It’s been about 40 years since the first baby was born via in vitro fertilization (IVF). Today, fertility solutions are becoming more of a norm for many families. In fact, a third of Americans reported that either they have sought out fertility treatments to get pregnant or they know someone who has.
A big contributor to this growing trend is that women are choosing to become mothers at a later age, with more women having their first baby in their early 30s than any other age group.
In 2018, according to the CDC, “birth rates declined for nearly all age groups of women under 35, but rose for women in their late 30s and early 40s.” Although the idea of a strict biological clock deadline at age 35 is a myth, it’s more difficult for women in their late 30s and 40s to conceive due to a lack of both quantity and quality of their eggs.
As risk factors and lower rates of successful conception increase with age, many women are turning to IVF, a procedure most insurance policies do not cover, and that on average costs patients almost $23,000 per cycle. In 2017, 72,321 more babies were born as a result of assisted reproductive technologies, a 25% increase over 10 years before. More American women are also opting to freeze their eggs, with 10,936 choosing this route in 2017 compared to 8,825 in 2016.
Given the trend of more women waiting until after their 20s to become mothers, as well as the changing ways in which they conceive, both startups and investors are starting to pay more attention to the fertility space. The global fertility services market is expected to double by 2026, becoming a $41.4 billion industry.
As we enter a new decade, here are five fertility predictions we can expect to see in 2020.
1. Investor funding in the space will surge.
It’s becoming clear to investors that there’s a huge market for fertility services, especially as more women are having kids in their 30s and need to turn to alternative methods to conceive. Last year, venture capitalists and private equity firms poured over $624 million (paywall) into the fertility space, up from $200 million in 2009. Just this year, Morgan Stanley Capital Partners invested in Ovation Fertility, a Los Angeles-based provider of fertility laboratory services.
As demand for fertility services continues to rise, more innovators and entrepreneurs will turn their attention to the space, further driving investor interest.
2. Innovation will spike.
As more money flows into the industry, we can expect to see a rise in entrepreneurs entering the space, fueling innovation at an increased pace. Not only will these new companies make existing fertility solutions available to people who previously didn’t have access to them, but they’ll also undoubtedly bring with them new solutions, such as software, diagnostic tools, products and services.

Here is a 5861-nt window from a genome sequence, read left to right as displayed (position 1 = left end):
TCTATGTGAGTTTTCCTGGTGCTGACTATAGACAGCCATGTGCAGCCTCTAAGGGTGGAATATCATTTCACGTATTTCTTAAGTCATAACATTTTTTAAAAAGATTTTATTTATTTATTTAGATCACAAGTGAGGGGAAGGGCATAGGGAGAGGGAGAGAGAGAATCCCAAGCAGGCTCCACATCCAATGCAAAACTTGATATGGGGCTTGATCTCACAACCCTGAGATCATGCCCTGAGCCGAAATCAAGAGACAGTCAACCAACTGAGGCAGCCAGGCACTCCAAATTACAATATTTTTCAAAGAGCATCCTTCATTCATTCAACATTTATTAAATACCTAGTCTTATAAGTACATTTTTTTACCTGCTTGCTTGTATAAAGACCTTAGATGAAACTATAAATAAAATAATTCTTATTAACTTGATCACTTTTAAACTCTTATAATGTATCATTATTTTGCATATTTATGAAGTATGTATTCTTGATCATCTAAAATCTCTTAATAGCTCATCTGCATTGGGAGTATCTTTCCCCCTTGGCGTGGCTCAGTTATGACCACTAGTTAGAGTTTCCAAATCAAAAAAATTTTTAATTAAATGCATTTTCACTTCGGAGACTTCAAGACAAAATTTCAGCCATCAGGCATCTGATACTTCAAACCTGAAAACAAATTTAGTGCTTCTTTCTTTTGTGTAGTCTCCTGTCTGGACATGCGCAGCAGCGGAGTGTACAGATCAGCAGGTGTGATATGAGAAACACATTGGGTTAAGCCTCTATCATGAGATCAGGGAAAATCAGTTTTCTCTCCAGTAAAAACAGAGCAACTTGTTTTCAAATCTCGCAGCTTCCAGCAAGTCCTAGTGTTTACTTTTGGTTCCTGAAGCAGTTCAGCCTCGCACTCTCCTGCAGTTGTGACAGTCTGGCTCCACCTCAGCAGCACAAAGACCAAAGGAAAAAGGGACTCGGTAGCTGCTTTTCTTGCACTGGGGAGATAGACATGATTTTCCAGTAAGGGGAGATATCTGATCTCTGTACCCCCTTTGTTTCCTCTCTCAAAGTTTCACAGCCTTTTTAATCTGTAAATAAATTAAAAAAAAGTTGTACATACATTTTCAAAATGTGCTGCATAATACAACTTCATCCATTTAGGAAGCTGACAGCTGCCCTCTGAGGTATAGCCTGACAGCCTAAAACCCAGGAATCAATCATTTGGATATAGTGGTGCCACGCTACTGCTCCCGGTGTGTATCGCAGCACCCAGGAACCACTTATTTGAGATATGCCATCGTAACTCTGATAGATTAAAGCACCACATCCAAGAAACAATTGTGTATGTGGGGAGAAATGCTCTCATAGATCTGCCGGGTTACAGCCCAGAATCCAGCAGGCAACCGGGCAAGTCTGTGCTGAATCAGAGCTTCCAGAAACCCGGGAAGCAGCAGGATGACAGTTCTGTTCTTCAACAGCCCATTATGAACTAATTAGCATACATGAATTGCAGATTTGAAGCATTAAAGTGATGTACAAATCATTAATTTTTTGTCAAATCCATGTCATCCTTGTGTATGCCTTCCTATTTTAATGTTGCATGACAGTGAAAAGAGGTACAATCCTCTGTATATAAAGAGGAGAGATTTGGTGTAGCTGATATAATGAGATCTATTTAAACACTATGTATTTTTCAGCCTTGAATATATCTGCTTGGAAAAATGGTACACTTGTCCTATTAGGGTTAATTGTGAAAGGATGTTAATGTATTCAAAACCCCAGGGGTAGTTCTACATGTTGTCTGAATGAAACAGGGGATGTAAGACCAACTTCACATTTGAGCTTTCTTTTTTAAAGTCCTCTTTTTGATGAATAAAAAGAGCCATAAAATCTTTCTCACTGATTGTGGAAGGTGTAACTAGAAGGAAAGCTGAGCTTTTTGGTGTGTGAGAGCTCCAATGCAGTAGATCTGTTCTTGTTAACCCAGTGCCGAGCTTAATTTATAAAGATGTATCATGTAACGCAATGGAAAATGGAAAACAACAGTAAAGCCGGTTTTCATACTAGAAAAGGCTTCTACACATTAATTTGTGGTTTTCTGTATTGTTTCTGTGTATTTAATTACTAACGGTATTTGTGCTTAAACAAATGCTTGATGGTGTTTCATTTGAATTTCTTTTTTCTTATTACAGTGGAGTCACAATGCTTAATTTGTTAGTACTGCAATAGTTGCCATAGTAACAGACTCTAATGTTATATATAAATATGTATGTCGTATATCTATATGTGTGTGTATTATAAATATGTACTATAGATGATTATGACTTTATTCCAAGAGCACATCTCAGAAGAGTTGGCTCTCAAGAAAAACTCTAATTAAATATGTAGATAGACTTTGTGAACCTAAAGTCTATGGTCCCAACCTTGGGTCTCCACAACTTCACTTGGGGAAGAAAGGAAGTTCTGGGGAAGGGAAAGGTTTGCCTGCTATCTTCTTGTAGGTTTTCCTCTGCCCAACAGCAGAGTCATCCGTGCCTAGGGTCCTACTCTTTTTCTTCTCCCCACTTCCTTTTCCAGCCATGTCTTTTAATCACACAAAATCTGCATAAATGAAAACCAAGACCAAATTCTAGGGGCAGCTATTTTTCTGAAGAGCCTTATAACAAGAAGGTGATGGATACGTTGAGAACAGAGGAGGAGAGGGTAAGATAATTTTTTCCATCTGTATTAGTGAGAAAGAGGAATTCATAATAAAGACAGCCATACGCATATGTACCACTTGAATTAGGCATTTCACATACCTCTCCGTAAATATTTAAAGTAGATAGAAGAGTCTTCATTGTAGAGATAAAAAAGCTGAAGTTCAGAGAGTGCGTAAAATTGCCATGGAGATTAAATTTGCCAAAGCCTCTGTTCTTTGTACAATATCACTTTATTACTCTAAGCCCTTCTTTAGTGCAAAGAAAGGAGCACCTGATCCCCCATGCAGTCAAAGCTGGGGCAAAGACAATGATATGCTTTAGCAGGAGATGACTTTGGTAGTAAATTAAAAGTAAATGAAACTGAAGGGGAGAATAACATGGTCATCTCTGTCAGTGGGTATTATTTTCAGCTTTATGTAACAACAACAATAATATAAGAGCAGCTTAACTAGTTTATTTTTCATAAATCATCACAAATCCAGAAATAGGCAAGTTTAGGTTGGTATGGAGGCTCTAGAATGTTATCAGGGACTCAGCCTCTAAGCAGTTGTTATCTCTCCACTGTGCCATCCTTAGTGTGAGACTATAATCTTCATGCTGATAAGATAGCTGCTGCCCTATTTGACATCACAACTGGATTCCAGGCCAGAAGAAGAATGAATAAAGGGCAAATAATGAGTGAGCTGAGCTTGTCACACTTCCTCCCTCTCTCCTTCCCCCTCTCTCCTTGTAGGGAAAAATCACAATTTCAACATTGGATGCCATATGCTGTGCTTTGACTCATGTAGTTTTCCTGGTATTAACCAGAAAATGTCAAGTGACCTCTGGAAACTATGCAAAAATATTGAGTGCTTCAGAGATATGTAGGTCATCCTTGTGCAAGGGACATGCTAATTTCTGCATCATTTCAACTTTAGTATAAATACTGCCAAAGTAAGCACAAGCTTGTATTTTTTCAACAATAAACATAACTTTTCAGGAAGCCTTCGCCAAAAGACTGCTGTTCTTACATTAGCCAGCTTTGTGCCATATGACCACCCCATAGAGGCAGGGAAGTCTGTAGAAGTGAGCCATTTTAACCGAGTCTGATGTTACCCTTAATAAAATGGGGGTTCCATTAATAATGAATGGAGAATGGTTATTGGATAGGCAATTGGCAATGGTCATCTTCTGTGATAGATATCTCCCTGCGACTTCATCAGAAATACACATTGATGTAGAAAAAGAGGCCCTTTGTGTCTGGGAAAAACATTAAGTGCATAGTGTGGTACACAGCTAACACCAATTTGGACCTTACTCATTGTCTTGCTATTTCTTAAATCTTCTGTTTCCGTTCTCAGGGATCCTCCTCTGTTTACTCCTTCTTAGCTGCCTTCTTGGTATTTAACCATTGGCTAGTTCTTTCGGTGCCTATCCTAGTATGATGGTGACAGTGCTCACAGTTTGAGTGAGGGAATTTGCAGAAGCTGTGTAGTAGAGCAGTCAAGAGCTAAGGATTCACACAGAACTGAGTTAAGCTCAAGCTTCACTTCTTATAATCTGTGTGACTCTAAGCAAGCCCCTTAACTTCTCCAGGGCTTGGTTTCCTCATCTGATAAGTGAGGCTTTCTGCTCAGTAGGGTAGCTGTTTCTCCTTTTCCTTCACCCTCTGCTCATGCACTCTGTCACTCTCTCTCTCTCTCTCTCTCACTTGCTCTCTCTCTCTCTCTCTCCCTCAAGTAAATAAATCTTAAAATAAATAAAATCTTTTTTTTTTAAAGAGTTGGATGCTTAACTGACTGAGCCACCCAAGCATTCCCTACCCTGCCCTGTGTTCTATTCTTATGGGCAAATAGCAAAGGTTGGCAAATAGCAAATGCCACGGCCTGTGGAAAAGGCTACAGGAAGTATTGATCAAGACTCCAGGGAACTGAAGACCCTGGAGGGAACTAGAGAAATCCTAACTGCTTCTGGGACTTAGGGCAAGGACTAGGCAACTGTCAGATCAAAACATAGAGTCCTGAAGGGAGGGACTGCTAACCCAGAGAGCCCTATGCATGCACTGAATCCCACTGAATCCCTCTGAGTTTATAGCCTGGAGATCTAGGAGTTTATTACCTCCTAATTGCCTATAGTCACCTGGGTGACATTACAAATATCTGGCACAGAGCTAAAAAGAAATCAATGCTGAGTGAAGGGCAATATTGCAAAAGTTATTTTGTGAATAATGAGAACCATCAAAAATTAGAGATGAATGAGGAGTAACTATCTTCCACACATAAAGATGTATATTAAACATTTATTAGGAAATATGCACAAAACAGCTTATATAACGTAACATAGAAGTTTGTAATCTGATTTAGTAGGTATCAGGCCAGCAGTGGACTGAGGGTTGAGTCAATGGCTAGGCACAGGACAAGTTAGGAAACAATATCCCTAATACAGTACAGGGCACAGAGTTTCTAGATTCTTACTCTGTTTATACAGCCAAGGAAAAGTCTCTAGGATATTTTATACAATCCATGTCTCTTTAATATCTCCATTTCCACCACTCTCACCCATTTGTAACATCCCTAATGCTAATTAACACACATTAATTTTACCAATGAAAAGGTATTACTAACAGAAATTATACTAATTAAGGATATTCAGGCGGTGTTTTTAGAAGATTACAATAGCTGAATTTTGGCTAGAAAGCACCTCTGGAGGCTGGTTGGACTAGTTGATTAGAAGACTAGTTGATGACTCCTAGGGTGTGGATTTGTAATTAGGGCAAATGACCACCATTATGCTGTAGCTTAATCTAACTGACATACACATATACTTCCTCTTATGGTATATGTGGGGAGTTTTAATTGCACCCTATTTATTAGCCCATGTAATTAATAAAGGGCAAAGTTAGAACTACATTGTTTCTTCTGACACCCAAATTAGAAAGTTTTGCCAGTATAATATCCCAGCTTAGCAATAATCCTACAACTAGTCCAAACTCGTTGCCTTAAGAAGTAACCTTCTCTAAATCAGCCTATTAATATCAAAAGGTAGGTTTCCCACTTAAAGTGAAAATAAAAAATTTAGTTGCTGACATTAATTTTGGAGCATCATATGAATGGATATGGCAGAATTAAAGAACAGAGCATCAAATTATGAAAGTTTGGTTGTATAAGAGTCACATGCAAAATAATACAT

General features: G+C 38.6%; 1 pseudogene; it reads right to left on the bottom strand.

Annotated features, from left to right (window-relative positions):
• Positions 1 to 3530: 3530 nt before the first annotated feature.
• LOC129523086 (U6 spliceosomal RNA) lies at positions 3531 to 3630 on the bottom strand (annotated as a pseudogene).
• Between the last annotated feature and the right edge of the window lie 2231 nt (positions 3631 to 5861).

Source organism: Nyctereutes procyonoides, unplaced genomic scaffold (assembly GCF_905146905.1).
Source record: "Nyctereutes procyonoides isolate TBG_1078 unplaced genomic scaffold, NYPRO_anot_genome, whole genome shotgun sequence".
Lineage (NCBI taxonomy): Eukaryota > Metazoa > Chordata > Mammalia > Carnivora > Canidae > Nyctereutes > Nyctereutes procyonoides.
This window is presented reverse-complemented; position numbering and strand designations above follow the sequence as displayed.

Over the next year, more traditional solutions that already exist — devices that monitor fertility health, affordable lab tests and employer-provided fertility benefits — will enter the market. The untapped potential that will surge next year lies in services for underserved groups that need specialized care, including same-sex couples and women over 40. While the focus for many companies in recent years has been creating products and services for women in their 20s and 30s, there’s ample room for growth and innovation for those faced with a more unconventional path to pregnancy. Think solutions around reciprocal IVF and surrogacy.
3. The space will become more fragmented.
With increased innovation comes more choices for consumers, but it also brings increased fragmentation. More so than ever before, consumers will be inundated with solutions — Should I get fertility testing? Download an app? Buy a specific device? — which will further muddy an already stressful and expensive process.
While having many choices can be a boon for consumers, it can also create confusion and indecision. Fertility consumers will eventually choose the best solutions but increased fragmentation will also force companies to separate themselves from the pack.
4. Companies who fearmonger to market egg freezing will face a backlash.
While egg freezing services are a great option for women who may want to have children later and should certainly be available to people who want them, some startups have used Facebook and Instagram to target ads at millennials in their late 20s and early 30s, playing on their biological clock insecurities. These practices are unwelcome in most cases and can be hurtful in others — for instance, when the ads popped up in the feed of a woman whose baby was recently stillborn.
Consequently, incidents such as these have placed greater scrutiny on egg freezing, with many observers noting women may be forgoing the advice of doctors and possibly undergoing unnecessary procedures. The category will be under an even bigger microscope next year as activity in the space heats up.
5. ‘Telefertility’ will become more prominent.
Consumers demand immediacy in everything, from transportation to insurance, and in recent years, to medicine. Telehealth solutions, where specialists are available via phone, video or chat are popping up everywhere as consumers demand convenience and personalization.
With the space growing and more women than ever before tuning into their personal fertility health, consumers will demand digital fertility solutions that will make receiving test results, real-time coaching and consultation scheduling simple. Companies that meet these needs will be the ones that stand out in a crowded marketplace.
For women embarking on their pregnancy journeys, 2020 will bring plenty of exciting innovations and more choices to help them start their families. It’s clear the industry has taken its first steps, but will next year mark the end of its awkward teenage phase and entrance into adulthood?